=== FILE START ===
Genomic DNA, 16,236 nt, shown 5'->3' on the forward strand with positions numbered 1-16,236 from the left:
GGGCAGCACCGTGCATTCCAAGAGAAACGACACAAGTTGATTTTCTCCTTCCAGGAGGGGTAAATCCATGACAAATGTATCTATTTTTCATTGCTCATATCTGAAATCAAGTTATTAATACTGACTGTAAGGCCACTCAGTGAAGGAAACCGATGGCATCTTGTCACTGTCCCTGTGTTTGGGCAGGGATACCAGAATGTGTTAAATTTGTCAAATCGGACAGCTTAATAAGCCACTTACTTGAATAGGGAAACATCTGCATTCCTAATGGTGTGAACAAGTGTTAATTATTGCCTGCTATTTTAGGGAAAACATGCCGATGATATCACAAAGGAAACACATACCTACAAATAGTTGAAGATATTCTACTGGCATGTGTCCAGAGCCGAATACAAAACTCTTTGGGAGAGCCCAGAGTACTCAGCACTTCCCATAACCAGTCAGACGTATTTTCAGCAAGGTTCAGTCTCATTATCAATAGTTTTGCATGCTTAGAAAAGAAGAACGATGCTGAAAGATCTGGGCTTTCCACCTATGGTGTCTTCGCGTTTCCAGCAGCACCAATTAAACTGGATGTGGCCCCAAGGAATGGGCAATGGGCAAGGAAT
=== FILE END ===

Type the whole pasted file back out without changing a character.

Genomic DNA, 16,236 nt, shown 5'->3' on the forward strand with positions numbered 1-16,236 from the left:
GGGCAGCACCGTGCATTCCAAGAGAAACGACACAAGTTGATTTTCTCCTTCCAGGAGGGGTAAATCCATGACAAATGTATCTATTTTTCATTGCTCATATCTGAAATCAAGTTATTAATACTGACTGTAAGGCCACTCAGTGAAGGAAACCGATGGCATCTTGTCACTGTCCCTGTGTTTGGGCAGGGATACCAGAATGTGTTAAATTTGTCAAATCGGACAGCTTAATAAGCCACTTACTTGAATAGGGAAACATCTGCATTCCTAATGGTGTGAACAAGTGTTAATTATTGCCTGCTATTTTAGGGAAAACATGCCGATGATATCACAAAGGAAACACATACCTACAAATAGTTGAAGATATTCTACTGGCATGTGTCCAGAGCCGAATACAAAACTCTTTGGGAGAGCCCAGAGTACTCAGCACTTCCCATAACCAGTCAGACGTATTTTCAGCAAGGTTCAGTCTCATTATCAATAGTTTTGCATGCTTAGAAAAGAAGAACGATGCTGAAAGATCTGGGCTTTCCACCTATGGTGTCTTCGCGTTTCCAGCAGCACCAATTAAACTGGATGTGGCCCCAAGGAATGGGCAATGGGCAAGGAAT